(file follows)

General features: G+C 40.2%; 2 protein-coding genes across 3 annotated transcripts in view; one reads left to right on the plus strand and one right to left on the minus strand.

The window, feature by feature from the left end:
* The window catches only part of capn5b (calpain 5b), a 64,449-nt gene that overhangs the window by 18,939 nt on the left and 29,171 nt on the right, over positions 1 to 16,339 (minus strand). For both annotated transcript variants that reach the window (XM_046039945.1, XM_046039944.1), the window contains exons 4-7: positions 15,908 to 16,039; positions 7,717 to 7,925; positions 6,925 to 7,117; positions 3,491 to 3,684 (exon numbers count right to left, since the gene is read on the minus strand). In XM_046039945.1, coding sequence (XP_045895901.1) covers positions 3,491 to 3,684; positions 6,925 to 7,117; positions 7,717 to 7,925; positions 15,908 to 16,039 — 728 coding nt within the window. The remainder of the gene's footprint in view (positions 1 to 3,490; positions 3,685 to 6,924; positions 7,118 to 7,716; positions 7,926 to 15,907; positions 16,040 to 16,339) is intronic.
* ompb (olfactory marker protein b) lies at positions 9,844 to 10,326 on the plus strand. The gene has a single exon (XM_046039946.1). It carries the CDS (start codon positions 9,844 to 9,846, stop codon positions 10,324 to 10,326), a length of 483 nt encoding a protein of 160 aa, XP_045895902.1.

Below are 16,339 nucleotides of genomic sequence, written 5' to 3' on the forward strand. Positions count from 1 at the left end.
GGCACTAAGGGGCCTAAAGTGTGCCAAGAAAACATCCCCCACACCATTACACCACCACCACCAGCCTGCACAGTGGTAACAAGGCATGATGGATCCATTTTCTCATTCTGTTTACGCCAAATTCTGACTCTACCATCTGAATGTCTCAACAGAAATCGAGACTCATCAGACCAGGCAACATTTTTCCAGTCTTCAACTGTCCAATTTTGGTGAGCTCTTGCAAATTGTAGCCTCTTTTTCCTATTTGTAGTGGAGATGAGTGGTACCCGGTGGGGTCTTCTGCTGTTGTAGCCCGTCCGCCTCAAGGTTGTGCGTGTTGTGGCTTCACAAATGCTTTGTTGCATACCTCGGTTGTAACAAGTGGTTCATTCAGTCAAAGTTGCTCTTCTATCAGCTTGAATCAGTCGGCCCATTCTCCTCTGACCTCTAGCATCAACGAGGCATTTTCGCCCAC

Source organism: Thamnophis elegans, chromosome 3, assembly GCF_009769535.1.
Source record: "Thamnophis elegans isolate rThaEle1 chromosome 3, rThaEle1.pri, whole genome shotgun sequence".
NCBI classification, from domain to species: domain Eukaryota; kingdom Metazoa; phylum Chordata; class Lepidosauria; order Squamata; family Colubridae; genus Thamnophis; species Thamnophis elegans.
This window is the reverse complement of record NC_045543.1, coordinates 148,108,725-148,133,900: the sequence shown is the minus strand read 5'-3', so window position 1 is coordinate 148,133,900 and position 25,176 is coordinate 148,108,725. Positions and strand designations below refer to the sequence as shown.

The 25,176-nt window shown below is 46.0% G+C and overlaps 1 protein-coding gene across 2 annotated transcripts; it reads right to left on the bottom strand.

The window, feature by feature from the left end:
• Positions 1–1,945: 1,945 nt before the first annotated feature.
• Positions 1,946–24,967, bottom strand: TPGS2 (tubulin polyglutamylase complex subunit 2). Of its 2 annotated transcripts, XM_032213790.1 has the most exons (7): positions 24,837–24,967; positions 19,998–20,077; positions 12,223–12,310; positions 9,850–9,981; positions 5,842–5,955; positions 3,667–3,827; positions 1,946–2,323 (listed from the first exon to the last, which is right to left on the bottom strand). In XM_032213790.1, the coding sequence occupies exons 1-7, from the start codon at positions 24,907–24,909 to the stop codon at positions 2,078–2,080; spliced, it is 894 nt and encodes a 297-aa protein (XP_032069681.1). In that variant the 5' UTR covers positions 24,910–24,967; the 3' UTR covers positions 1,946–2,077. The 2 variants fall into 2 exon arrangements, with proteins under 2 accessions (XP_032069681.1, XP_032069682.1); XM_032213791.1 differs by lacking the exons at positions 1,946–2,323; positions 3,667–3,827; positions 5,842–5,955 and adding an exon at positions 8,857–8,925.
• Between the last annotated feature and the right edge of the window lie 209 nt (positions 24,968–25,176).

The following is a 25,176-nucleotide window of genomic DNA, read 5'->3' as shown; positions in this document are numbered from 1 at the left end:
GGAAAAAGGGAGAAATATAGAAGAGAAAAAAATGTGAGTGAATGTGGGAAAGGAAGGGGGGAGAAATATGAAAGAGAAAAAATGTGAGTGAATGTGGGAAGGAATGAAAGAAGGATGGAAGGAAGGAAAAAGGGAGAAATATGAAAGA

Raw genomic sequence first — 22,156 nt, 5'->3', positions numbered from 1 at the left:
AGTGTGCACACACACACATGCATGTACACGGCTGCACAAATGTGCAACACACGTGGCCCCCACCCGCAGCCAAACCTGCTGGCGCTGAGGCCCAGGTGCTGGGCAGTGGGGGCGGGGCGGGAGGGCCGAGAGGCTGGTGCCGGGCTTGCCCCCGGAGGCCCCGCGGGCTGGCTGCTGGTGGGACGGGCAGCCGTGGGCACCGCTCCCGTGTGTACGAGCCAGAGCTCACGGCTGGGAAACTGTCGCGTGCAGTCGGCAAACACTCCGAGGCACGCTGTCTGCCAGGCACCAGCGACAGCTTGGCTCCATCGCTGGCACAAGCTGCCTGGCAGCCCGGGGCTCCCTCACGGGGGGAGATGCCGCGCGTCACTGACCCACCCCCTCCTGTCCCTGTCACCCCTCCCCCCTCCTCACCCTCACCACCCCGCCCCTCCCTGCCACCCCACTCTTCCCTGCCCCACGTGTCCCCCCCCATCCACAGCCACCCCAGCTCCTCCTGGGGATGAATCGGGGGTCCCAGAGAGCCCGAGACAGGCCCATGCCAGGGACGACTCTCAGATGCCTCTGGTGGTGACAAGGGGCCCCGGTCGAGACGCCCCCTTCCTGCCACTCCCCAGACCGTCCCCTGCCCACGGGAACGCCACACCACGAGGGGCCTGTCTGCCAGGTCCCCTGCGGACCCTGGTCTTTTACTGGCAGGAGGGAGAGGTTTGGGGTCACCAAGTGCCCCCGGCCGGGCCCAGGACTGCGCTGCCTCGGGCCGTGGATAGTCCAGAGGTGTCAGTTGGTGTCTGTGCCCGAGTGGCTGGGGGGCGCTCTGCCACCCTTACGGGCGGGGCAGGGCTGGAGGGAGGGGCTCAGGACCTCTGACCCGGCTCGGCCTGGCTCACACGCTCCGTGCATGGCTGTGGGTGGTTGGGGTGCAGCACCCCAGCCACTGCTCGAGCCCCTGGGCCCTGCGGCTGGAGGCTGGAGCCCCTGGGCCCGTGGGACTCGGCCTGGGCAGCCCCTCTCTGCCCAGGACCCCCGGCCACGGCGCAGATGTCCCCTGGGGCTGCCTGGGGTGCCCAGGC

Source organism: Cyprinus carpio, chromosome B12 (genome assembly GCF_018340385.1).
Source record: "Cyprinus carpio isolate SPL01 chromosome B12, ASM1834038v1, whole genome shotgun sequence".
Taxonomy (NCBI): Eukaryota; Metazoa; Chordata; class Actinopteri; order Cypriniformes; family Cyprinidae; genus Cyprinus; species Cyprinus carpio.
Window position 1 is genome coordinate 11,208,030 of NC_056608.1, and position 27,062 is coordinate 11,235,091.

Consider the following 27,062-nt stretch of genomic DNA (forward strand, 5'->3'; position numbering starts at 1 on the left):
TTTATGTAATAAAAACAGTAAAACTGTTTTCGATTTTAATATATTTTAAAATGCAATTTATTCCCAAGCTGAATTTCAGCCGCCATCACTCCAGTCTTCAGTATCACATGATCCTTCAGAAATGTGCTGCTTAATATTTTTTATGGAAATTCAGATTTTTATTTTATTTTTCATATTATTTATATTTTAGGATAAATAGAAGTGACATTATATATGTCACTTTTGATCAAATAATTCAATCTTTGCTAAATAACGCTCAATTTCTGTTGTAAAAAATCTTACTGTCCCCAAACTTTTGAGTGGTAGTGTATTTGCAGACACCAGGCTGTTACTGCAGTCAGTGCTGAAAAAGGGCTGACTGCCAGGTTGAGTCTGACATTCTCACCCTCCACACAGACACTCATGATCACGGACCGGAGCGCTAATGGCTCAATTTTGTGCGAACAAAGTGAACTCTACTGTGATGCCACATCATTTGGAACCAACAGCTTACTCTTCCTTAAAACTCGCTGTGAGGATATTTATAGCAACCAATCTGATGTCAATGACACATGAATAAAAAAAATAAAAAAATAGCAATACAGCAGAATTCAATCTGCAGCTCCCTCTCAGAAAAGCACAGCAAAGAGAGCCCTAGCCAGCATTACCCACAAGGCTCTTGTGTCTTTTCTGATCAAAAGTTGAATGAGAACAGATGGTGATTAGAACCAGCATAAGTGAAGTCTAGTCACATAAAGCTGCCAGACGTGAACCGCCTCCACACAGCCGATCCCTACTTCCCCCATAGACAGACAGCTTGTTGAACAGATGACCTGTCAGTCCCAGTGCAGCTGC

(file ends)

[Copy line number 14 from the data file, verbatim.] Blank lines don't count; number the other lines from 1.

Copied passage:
• Positions 1,946–24,967, bottom strand: TPGS2 (tubulin polyglutamylase complex subunit 2). Of its 2 annotated transcripts, XM_032213790.1 has the most exons (7): positions 24,837–24,967; positions 19,998–20,077; positions 12,223–12,310; positions 9,850–9,981; positions 5,842–5,955; positions 3,667–3,827; positions 1,946–2,323 (listed from the first exon to the last, which is right to left on the bottom strand). In XM_032213790.1, the coding sequence occupies exons 1-7, from the start codon at positions 24,907–24,909 to the stop codon at positions 2,078–2,080; spliced, it is 894 nt and encodes a 297-aa protein (XP_032069681.1). In that variant the 5' UTR covers positions 24,910–24,967; the 3' UTR covers positions 1,946–2,077. The 2 variants fall into 2 exon arrangements, with proteins under 2 accessions (XP_032069681.1, XP_032069682.1); XM_032213791.1 differs by lacking the exons at positions 1,946–2,323; positions 3,667–3,827; positions 5,842–5,955 and adding an exon at positions 8,857–8,925.